,
Alexander Mustea
15  Department of Gynecology and Gynecologic Oncology, University Medical Center Bonn, Bonn, Germany
,
Werner Meier
16  Department of Obstetrics and Gynecology, Evangelical Hospital Düsseldorf, Düsseldorf, Germany
,
Pauline Wimberger
17  Department of Gynecology and Obstetrics, University Hospital Dresden, TU Dresden, Dresden, Germany
,
Lars Hanker
18  Department of Gynecology and Gynecologic Oncology, University Medical Center Lübeck, Lübeck, Germany
,
Ulrich Canzler
17  Department of Gynecology and Obstetrics, University Hospital Dresden, TU Dresden, Dresden, Germany
,
Tanja Fehm
19  Department of Gynecology and Obstetrics, University Hospital Düsseldorf, Düsseldorf, Germany
,
Alexander Luyten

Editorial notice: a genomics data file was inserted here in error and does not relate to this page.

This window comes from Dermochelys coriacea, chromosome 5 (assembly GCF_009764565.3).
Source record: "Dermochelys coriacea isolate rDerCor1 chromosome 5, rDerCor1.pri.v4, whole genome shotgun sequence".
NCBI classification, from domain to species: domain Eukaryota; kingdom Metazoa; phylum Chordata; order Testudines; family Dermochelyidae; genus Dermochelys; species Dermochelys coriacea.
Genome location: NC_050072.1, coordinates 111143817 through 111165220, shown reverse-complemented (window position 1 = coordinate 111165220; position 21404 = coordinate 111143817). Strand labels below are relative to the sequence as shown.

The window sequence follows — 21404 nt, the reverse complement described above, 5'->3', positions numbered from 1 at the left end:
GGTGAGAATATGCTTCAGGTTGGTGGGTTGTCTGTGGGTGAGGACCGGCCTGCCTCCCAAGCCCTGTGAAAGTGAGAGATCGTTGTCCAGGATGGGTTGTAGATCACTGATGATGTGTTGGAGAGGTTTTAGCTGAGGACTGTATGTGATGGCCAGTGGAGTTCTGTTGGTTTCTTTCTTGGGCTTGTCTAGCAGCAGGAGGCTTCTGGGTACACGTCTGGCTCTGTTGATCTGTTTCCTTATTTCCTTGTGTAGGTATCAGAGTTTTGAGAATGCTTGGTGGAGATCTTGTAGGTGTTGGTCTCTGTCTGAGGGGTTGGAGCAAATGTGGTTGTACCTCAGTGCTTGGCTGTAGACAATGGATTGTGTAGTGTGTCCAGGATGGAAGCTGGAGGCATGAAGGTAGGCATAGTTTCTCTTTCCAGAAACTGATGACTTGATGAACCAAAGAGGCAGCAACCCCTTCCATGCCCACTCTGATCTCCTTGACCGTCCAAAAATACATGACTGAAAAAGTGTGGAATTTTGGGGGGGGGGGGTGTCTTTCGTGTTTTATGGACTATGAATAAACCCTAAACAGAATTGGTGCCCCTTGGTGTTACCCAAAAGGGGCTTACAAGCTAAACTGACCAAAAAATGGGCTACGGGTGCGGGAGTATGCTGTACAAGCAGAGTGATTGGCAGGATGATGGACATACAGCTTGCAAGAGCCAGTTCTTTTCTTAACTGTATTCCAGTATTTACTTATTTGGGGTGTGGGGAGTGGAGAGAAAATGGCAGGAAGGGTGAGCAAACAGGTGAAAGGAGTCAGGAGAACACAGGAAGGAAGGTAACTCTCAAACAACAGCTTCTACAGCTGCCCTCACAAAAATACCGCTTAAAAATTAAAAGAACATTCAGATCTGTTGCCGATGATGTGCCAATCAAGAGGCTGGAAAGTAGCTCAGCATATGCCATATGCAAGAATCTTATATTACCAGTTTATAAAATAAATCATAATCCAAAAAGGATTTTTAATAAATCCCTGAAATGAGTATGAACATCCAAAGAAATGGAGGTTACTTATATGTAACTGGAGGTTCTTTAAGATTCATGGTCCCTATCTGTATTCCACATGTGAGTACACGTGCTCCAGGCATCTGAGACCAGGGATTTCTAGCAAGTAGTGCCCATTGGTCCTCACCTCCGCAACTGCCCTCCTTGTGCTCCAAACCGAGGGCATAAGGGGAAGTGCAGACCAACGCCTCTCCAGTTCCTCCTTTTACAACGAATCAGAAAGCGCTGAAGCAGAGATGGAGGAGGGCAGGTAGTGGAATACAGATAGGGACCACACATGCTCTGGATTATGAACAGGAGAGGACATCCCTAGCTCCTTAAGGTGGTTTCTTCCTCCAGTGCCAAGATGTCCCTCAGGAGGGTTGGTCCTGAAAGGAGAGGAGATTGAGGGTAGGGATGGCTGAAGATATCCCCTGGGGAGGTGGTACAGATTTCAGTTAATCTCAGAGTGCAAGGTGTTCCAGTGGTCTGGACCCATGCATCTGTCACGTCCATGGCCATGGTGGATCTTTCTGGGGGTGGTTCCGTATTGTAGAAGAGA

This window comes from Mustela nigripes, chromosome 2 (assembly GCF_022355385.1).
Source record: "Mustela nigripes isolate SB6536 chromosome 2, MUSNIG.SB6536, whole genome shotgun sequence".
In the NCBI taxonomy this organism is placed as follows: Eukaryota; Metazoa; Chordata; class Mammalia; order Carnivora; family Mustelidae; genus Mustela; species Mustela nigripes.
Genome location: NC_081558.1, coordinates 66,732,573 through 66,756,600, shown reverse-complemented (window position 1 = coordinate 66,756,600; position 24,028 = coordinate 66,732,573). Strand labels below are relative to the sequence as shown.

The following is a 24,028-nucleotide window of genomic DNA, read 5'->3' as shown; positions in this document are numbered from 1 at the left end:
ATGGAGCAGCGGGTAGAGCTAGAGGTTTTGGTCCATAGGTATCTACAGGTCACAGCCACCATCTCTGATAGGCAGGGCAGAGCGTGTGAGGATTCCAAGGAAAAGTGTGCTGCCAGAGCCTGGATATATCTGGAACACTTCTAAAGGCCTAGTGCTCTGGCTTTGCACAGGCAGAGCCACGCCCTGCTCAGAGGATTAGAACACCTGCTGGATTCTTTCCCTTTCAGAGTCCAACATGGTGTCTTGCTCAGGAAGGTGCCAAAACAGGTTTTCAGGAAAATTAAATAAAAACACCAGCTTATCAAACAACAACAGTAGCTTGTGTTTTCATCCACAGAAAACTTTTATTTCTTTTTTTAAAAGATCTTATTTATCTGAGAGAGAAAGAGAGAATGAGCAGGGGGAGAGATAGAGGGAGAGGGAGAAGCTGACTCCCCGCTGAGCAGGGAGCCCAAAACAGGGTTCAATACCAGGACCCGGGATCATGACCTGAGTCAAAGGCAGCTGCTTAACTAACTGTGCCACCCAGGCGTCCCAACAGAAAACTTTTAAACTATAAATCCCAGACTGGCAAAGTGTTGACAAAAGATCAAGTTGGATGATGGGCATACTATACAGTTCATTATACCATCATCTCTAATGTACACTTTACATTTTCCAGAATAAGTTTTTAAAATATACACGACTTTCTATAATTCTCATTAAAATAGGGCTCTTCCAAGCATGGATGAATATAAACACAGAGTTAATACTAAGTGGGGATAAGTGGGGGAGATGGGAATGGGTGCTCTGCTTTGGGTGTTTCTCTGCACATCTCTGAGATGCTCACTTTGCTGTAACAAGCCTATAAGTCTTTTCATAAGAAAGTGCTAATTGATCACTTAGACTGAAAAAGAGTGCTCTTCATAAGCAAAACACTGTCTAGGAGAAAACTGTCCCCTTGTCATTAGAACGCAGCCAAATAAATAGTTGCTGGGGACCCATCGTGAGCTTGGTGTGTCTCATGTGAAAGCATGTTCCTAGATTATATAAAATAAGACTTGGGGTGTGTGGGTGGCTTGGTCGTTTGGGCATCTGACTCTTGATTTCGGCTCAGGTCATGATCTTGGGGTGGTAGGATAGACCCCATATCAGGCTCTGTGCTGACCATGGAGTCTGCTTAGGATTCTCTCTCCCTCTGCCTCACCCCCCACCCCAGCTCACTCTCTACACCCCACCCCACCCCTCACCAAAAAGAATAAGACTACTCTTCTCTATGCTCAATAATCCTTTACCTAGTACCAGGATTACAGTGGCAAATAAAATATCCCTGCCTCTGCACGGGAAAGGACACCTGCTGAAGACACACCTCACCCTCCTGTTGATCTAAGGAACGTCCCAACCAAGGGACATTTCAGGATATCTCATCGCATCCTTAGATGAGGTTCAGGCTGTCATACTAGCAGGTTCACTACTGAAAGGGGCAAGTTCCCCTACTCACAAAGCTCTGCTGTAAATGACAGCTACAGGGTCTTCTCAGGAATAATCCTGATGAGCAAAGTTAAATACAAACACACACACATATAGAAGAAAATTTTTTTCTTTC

20  Department of Gynecology and Obstetrics, Medical Center Wolfsburg, Wolfsburg, Germany
,
Martin Hellriegel
21  Department of Gynecology and Gynecologic Oncology, University Medical Center Göttingen, Göttingen, Germany
,
Jens Kosse
22  Department of Gynecology and Obstetrics, Sana Klinikum Offenbach, Offenbach, Germany
,
Christoph Heiss
23  Department of Gynecology, Medical Center am Eichert, Alb Fils Clinic, Klinik am Eichert, Göppingen, Germany
,
Peer Hantschmann
24  Department of Gynecology and Obstetrics, Medical Center Altötting, Altötting, Germany
,
Peter Mallmann
25  Department of Gynecology and Gynecologic Oncology, University Medical Center Köln, Köln, Germany
,
Berno Tanner
26  Department of Gynecology and Obstetrics, Medical Center Oranienburg, Oranienburg, Germany
,
Jacobus Pfisterer
27  Gynecologic Oncology Center Kiel, Kiel, Germany
,
Sven Mahner
5  Department of Gynecology and Obstetrics, University Hospital, LMU-University of Munich, Munich, Germany
,
Barbara Schmalfeldt
1  Department of Gynecology and Gynecologic Oncology, University Medical Center Hamburg-Eppendorf, Hamburg, Germany
,
Anna Jaeger
1  Department of Gynecology and Gynecologic Oncology, University Medical Center Hamburg-Eppendorf, Hamburg, Germany
› Author Affiliations

Abstract